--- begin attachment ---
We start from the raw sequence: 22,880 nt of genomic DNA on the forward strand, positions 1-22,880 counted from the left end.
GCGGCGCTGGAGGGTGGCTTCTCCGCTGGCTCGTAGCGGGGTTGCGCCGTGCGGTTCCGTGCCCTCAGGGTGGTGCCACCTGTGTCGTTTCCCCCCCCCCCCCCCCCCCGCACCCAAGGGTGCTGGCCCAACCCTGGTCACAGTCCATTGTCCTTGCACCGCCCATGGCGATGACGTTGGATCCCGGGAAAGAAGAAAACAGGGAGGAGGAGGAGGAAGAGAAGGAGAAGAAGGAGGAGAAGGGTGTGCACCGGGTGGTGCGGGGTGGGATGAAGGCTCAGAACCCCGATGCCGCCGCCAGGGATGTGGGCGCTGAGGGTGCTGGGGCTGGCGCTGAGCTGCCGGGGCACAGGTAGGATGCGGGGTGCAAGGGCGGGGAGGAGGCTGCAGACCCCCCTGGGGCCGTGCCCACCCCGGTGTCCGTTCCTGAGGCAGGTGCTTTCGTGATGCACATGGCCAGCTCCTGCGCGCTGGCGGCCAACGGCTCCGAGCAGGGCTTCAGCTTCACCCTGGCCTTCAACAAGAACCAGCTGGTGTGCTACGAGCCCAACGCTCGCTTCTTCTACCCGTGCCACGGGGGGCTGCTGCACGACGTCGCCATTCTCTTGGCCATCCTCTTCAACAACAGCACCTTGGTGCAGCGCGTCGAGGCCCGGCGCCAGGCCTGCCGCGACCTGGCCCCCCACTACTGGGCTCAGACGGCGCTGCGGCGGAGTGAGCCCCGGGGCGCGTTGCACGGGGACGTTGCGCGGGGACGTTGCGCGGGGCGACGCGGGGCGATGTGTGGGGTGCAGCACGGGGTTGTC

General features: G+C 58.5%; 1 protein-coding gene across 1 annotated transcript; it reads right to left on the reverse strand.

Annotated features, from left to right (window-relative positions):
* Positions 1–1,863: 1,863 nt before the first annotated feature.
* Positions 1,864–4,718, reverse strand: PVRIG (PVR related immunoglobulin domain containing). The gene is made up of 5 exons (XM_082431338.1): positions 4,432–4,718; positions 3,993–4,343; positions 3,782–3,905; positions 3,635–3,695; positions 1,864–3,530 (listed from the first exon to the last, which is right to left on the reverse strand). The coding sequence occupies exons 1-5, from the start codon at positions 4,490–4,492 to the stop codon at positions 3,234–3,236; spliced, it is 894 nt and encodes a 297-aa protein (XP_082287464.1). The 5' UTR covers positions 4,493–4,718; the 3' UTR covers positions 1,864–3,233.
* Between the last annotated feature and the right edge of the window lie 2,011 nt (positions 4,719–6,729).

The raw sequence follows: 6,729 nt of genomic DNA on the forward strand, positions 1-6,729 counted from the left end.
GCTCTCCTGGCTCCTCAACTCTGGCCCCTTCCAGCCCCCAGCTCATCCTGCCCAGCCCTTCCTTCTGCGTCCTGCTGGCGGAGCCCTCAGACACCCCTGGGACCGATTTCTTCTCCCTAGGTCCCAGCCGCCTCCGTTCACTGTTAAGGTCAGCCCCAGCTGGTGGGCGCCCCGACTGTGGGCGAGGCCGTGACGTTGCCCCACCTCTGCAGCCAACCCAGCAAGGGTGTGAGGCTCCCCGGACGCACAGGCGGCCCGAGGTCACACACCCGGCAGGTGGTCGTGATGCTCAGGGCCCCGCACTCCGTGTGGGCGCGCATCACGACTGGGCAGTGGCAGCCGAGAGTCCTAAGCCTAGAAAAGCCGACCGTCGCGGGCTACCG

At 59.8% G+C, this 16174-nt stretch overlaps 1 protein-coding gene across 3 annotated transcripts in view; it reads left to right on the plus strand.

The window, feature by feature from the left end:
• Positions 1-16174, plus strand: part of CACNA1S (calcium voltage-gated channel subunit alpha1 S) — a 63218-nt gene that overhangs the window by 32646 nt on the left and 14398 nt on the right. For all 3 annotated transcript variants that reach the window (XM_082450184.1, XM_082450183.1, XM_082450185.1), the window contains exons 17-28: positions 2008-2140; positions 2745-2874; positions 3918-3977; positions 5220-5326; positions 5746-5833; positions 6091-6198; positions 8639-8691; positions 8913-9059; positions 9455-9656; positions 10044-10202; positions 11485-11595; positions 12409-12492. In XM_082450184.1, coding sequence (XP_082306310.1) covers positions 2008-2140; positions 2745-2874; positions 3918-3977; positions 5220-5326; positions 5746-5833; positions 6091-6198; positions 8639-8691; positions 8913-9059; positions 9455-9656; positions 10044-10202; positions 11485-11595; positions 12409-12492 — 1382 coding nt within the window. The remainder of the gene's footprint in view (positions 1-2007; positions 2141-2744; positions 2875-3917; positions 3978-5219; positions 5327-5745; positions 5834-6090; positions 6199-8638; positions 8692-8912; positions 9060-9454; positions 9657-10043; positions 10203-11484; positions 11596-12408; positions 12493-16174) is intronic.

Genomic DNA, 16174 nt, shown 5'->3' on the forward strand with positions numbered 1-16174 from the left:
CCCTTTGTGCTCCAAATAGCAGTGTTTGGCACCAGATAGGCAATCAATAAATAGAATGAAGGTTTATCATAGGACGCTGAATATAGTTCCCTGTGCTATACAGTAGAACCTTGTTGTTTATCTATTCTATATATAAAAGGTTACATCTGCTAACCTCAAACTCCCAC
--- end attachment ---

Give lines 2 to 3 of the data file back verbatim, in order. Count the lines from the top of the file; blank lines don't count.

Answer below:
GCGGCGCTGGAGGGTGGCTTCTCCGCTGGCTCGTAGCGGGGTTGCGCCGTGCGGTTCCGTGCCCTCAGGGTGGTGCCACCTGTGTCGTTTCCCCCCCCCCCCCCCCCCCGCACCCAAGGGTGCTGGCCCAACCCTGGTCACAGTCCATTGTCCTTGCACCGCCCATGGCGATGACGTTGGATCCCGGGAAAGAAGAAAACAGGGAGGAGGAGGAGGAAGAGAAGGAGAAGAAGGAGGAGAAGGGTGTGCACCGGGTGGTGCGGGGTGGGATGAAGGCTCAGAACCCCGATGCCGCCGCCAGGGATGTGGGCGCTGAGGGTGCTGGGGCTGGCGCTGAGCTGCCGGGGCACAGGTAGGATGCGGGGTGCAAGGGCGGGGAGGAGGCTGCAGACCCCCCTGGGGCCGTGCCCACCCCGGTGTCCGTTCCTGAGGCAGGTGCTTTCGTGATGCACATGGCCAGCTCCTGCGCGCTGGCGGCCAACGGCTCCGAGCAGGGCTTCAGCTTCACCCTGGCCTTCAACAAGAACCAGCTGGTGTGCTACGAGCCCAACGCTCGCTTCTTCTACCCGTGCCACGGGGGGCTGCTGCACGACGTCGCCATTCTCTTGGCCATCCTCTTCAACAACAGCACCTTGGTGCAGCGCGTCGAGGCCCGGCGCCAGGCCTGCCGCGACCTGGCCCCCCACTACTGGGCTCAGACGGCGCTGCGGCGGAGTGAGCCCCGGGGCGCGTTGCACGGGGACGTTGCGCGGGGACGTTGCGCGGGGCGACGCGGGGCGATGTGTGGGGTGCAGCACGGGGTTGTC

General features: G+C 58.5%; 1 protein-coding gene across 1 annotated transcript; it reads right to left on the reverse strand.